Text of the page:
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I was taking a look at the PRESENT lightweight cipher presented here. You can see an implementation of it in Python here. It is basically a Substitution-Permutation (SP) cipher with ultra-lightweight encryption and lightweight decryption.

The algorithm for encryption is the following :

generateRoundKeys()
for i = 1 to 31 do
    addRoundKey(state, k_i)
    sBoxLayer(state)
    pLayer(state)
end for
addRoundKey(state, k_32)

The algorithm for decryption is the following :

generateRoundKeys()
for i=32 to 2 do
    addRoundKey(state, k_i)
    pLayer_inv(state)
    sBoxLayer_inv(state)
end for
addRoundkey(state, k_1)

I have the following question, regarding the decryption process. Of course, given the master key, all the keystream (e.g. the 32 derived keys) can be generated, in either forward or inverse direction. In the case of encryption, the decryption can start without knowing all the keys of the key schedule, which to my knowledge isn't the case for the decryption process. However, in the case of a hardware implementation (which is what this cipher is designed for) I don't think it is efficient to generate all the keystream at first and save it to a ROM and then start the decryption. My questions are, am I missing something algorithmically wise, for how to start the decryption without obtaining all the inverse key schedule first? Is it theoretically safe if the key schedule is circular? For example if $k_1$=$k_{32}$, $k_2$=$k_{31}$, etc. would it require more rounds?

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The PRESENT key schedule operates on a register the same length as the key size. The left most 64-bits are extracted as round keys and then the register updated by performing a 61-bit left rotation on the bits; passing the leftmost 4 or 8 bits through the S-box and XORing the round number onto some of the register bits. This key schedule is reversible and allows us to compute the previous round key from the current one by XORing the round number; passing the leftmost 4 or 8 bits through the S-box and then doing a 61-bit right rotation. Thus if one were to pass the final round key to the decryptor, they could run the reverse key schedule using this as a starting point.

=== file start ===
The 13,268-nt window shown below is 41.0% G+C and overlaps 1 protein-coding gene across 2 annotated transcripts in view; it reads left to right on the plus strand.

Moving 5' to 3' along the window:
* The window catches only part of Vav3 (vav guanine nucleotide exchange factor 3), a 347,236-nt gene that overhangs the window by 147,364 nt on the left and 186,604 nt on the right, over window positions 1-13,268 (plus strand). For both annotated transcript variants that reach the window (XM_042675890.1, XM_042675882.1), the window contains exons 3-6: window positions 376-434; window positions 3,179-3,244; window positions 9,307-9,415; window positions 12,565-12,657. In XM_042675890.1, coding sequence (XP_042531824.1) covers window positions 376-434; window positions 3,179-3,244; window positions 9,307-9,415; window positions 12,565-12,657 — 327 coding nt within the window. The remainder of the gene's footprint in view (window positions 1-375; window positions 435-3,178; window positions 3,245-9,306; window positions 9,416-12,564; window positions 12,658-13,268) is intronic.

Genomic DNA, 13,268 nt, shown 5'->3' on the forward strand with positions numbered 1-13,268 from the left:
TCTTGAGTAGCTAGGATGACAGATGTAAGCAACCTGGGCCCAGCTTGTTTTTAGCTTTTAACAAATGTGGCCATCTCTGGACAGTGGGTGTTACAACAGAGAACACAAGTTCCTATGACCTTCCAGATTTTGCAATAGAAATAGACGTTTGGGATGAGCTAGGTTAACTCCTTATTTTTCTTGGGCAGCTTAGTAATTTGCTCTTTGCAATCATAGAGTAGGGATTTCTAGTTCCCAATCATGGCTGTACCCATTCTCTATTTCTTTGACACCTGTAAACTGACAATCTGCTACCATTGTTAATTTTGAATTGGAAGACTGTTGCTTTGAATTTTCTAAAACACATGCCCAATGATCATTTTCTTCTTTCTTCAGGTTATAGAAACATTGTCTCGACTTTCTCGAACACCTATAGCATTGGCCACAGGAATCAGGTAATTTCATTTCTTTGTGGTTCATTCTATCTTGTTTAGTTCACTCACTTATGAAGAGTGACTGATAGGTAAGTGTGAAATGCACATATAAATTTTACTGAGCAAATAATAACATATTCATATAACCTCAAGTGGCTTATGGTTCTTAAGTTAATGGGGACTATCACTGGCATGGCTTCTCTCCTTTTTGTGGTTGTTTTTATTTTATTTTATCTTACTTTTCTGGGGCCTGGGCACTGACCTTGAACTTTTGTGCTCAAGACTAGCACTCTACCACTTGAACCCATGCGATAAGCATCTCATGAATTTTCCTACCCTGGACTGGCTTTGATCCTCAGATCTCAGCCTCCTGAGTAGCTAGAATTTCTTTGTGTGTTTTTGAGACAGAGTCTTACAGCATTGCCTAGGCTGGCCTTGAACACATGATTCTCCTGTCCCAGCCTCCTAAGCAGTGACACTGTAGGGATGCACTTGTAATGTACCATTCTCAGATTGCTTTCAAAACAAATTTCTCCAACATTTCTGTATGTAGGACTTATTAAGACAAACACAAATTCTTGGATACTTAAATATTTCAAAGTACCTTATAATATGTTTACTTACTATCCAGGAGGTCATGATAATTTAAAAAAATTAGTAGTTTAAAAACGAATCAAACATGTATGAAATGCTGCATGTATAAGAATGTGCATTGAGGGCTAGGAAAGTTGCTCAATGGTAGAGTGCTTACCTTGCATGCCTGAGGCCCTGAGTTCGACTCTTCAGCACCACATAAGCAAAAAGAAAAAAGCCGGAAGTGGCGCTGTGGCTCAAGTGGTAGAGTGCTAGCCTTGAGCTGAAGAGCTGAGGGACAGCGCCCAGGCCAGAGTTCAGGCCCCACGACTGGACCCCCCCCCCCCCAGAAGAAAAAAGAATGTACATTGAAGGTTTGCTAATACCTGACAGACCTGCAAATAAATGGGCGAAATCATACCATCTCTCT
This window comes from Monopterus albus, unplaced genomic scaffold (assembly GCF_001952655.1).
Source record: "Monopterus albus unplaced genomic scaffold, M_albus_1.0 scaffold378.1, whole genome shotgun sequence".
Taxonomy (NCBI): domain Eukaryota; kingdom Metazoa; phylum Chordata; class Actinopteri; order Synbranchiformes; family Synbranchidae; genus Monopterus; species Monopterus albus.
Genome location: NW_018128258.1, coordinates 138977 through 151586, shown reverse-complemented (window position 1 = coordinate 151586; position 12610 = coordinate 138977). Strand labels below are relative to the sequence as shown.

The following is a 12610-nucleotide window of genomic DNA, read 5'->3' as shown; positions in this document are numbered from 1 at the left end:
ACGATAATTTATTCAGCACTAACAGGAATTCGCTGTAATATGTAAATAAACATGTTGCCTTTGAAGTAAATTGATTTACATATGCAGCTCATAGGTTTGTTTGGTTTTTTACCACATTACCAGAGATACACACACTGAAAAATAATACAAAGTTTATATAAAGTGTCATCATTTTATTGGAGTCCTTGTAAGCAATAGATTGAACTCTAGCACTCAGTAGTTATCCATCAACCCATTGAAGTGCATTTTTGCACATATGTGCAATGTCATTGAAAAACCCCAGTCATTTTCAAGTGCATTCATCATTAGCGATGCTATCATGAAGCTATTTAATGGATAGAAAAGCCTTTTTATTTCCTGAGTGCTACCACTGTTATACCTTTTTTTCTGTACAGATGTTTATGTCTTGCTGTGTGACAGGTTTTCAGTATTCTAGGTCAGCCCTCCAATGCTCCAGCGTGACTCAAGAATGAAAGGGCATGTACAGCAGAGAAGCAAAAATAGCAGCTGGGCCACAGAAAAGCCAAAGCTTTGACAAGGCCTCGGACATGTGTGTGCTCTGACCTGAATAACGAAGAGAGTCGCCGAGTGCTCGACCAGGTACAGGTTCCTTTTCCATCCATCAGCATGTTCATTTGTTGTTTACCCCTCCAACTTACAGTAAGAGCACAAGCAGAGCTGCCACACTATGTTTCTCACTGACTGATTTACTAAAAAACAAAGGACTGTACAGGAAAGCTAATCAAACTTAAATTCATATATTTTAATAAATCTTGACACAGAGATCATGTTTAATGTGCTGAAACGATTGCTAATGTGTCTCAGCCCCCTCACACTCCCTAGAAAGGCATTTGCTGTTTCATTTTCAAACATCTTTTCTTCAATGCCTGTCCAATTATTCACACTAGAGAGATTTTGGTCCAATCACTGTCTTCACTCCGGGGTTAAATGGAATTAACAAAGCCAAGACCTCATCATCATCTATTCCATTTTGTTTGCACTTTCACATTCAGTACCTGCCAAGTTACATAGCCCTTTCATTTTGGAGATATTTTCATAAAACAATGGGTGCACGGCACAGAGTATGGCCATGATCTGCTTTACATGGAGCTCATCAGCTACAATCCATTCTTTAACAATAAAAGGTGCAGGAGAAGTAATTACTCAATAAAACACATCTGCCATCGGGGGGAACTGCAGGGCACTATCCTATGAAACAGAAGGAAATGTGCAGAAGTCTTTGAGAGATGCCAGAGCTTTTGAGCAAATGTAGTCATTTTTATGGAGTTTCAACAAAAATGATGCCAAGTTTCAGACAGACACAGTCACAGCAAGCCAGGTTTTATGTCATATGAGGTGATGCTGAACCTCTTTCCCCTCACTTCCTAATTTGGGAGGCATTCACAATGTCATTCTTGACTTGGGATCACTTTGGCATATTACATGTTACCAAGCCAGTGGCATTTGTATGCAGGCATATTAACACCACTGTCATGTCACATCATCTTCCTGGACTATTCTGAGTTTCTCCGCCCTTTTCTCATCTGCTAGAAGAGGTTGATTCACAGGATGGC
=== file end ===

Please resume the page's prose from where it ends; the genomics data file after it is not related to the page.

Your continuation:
The symmetric key schedule that you describe would be very dangerous indeed. Typically in block cipher analysis we make some initial assumption about some bits of round key for the first few or last few rounds. This exhaustive assumption allows us to test statistics on the inner rounds of the block cipher rather than all of the rounds (where the statistics are weaker). When the statistic is strong, we know that our initial assumption is likely to have been correct. Thus for example, one might exhaust over possible values of the first round key of PRESENT, test for a differential or linear statistic on the remaining 30 rounds and select the first round key that produces the strongest statistic. In your structured key schedule my assumption would let me recreate both the first and last rounds and so test for statistics on 29 rounds which would give a much stronger test.

It's also best not to think that such defects can be ameliorated simply by adding rounds. Cryptanalysis of block ciphers can take very close account of the key schedule and changing the key schedule can easily affect the security of the cipher or the worse.

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  • $\begingroup$ Hello thanks for your time and effort, I asked multiple questions can you answer to each of them specifically? $\endgroup$
    – tur11ng
    Oct 27, 2022 at 16:29

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